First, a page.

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BRUNNER v. MCCULLOUGH

April 24, 1963

Albert Frederick BRUNNER
v.
William A. McCULLOUGH, Jr. v. AMERICAN MOTORISTS INSURANCE COMPANY and American Hardware Mutual Insurance Company



The opinion of the court was delivered by: WOOD

The only unresolved question in this motor vehicle case is the extent, if any, of the third-party defendants' insurance coverage of the defendant, William A. McCullough, Jr. The plaintiff's action has been settled, and the defendant voluntarily dismissed his counterclaim. Only the third-party action of William A. McCullough, Jr., hereinafter referred to as 'McCullough,' and the cross-claim between the insurance companies are at issue.

All of the parties have waived a jury trial and extensive findings of fact and conclusions of law.

 When this accident occurred, McCullough was President of Transmissions & Conveyors, Inc., which was then on the verge of bankruptcy, and at the same time he was employed as a salesman by Rodney Davis Gear Company. Both of these companies were original defendants but were subsequently dismissed because of lack of diversity of citizenship, leaving McCullough as the sole defendant.

 Rodney Davis Gear Company, hereinafter referred to as 'Davis,' was insured by American Motorists Insurance Company and Transmissions & Conveyors, Inc., hereinafter referred to as 'T. & C.,' was insured by the American Hardware Mutual Insurance Company. When both employers were dismissed from this action, their insurers refused to defend McCullough and he filed his third-party action naming them as defendants.

 One of the reasons McCullough was denied coverage was because he was driving an automobile owned and titled in his wife's name. Another reason alleged by the insurance companies is that these policies were intended to protect the employer on principles of respondeat superior and not the individual employee. McCullough argues that both policies covered him at the time of this accident and that he was serving both employers. Immediately prior to the accident McCullough had completed a call in Lansdale on a prospective customer of Davis, and he was on his way to Hatboro, via Willow Grove, in an attempt to recover a debt owing by the Hull Corporation to T. & C. He planned on having his lunch in Willow Grove, but before he ever left Lansdale the accident occurred.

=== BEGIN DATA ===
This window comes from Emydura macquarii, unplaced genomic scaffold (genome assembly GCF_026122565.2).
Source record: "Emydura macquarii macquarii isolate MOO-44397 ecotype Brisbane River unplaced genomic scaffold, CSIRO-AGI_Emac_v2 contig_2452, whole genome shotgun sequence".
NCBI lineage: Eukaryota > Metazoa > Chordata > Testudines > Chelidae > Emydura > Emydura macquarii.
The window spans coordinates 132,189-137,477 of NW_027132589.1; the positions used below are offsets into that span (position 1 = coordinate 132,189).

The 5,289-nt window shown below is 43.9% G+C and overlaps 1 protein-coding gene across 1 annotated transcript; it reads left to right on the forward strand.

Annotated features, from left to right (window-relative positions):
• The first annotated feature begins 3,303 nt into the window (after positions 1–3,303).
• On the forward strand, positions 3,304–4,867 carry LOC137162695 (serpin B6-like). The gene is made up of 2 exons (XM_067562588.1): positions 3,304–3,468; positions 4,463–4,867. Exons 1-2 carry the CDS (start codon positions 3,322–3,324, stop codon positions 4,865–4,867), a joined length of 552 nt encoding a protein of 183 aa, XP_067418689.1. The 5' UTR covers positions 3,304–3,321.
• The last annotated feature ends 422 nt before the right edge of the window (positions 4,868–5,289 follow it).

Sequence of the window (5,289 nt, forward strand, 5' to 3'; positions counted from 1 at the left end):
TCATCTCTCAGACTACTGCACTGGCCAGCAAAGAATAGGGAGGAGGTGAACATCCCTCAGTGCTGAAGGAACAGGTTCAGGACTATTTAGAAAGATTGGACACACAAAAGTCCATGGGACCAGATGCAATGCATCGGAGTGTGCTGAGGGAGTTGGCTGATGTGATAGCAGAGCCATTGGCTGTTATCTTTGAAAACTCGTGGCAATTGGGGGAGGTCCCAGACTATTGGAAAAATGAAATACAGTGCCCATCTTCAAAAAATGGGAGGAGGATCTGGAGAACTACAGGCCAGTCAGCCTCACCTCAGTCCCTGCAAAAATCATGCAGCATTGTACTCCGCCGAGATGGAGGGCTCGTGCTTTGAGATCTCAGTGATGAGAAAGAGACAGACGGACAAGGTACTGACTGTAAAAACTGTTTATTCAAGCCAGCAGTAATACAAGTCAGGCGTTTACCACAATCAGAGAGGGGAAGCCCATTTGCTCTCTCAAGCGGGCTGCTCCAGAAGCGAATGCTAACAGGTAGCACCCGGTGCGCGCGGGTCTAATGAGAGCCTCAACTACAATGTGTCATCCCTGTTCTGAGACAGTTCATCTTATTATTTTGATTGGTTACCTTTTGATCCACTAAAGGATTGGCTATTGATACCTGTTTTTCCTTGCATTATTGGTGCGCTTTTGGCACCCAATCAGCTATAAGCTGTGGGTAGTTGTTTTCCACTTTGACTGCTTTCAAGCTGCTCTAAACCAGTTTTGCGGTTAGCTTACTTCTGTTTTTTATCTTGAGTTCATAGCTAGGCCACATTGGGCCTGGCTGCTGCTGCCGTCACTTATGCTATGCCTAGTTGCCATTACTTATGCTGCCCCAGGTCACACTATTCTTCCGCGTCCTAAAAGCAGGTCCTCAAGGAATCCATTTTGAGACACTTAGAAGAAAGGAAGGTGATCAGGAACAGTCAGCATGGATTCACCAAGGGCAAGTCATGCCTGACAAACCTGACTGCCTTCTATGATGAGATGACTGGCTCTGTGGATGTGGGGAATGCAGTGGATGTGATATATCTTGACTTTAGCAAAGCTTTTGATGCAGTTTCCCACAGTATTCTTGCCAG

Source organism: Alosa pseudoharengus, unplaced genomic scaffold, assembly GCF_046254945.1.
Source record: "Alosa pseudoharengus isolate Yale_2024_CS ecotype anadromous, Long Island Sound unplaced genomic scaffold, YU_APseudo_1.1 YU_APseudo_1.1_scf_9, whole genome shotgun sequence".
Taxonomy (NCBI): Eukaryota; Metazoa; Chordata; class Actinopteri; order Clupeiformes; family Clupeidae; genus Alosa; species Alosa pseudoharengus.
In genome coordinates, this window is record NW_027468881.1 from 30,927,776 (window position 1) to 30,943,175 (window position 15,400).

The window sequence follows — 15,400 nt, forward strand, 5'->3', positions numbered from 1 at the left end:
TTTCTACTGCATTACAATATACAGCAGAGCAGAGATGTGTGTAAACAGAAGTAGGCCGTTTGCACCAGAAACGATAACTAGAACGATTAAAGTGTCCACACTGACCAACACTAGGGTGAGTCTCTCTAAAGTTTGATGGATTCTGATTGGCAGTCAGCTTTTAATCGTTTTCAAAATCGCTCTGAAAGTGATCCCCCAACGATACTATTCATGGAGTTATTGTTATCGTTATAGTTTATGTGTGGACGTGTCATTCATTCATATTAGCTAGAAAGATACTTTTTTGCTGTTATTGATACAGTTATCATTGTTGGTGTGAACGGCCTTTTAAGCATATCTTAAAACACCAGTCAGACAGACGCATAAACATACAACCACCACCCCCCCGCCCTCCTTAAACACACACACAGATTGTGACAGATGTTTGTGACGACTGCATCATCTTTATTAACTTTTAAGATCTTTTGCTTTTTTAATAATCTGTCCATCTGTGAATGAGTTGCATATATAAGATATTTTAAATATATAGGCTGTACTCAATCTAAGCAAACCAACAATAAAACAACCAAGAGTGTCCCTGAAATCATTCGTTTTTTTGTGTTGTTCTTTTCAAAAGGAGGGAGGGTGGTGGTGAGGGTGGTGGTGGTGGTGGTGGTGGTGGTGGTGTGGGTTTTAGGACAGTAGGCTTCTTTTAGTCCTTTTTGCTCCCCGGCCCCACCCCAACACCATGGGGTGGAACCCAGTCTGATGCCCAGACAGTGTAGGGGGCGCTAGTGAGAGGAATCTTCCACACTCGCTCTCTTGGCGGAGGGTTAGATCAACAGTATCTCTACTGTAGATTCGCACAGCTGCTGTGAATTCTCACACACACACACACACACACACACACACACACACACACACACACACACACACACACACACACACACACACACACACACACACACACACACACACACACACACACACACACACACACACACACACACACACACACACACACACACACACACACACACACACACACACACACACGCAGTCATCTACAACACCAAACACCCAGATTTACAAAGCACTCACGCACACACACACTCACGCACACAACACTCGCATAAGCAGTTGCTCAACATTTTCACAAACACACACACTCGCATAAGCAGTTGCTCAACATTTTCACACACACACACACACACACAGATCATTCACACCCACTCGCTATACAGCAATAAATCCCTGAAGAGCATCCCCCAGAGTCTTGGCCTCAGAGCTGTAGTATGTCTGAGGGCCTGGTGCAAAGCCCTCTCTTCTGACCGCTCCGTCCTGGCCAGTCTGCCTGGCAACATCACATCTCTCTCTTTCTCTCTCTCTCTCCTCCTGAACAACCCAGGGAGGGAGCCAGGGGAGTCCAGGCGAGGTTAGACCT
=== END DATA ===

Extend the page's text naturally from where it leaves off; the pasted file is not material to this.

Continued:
American Motorists acknowledged that McCullough was operating his wife's car on Davis' business and his negligence caused the accident. As a result of this determination, American Motorists negotiated a settlement of.$ 4190.00 with the plaintiff. Now, this company seeks contribution or indemnity via a cross-claim against American Hardware Mutual alleging that its policy alone covered both McCullough and T. & C. American Hardware argues that McCullough was still operating within the scope of Davis' employment.

 McCullough employed an attorney to represent him during his defense of the plaintiff's action. It has been agreed by all parties that the fair value of these legal services is $ 400.00 and he seeks to recover this amount in his third-party action.

 This unusual set of facts presents a problem of policy interpretation which we feel is dispositive of the entire matter without considering the agency question.

 A. AMERICAN MOTORISTS INSURANCE POLICY

 The applicable portions of the American Motorists policy provide coverage to persons while they are using a hired automobile with the permission of the named insured. *fn1" A hired automobile includes within its definition a loaned vehicle. *fn2" The officers of the Davis company recognized this automobile to be a loaned vehicle by their continued acquiescence in McCullough's use of the car on company business. They ratified this arrangement by paying McCullough eight cents a mile for his expenses.

 We, therefore, conclude that the American Motorists policy covered McCullough at the time of this accident.

 B. AMERICAN HARDWARE MUTUAL'S POLICY

 The American Hardware policy contains an 'employer's non-ownership liability endorsement,' which reads as follows:

 'It is agreed that such insurance as is afforded by the policy for Bodily Injury Liability and for Property Damage Liability applies with respect to non-owned ...


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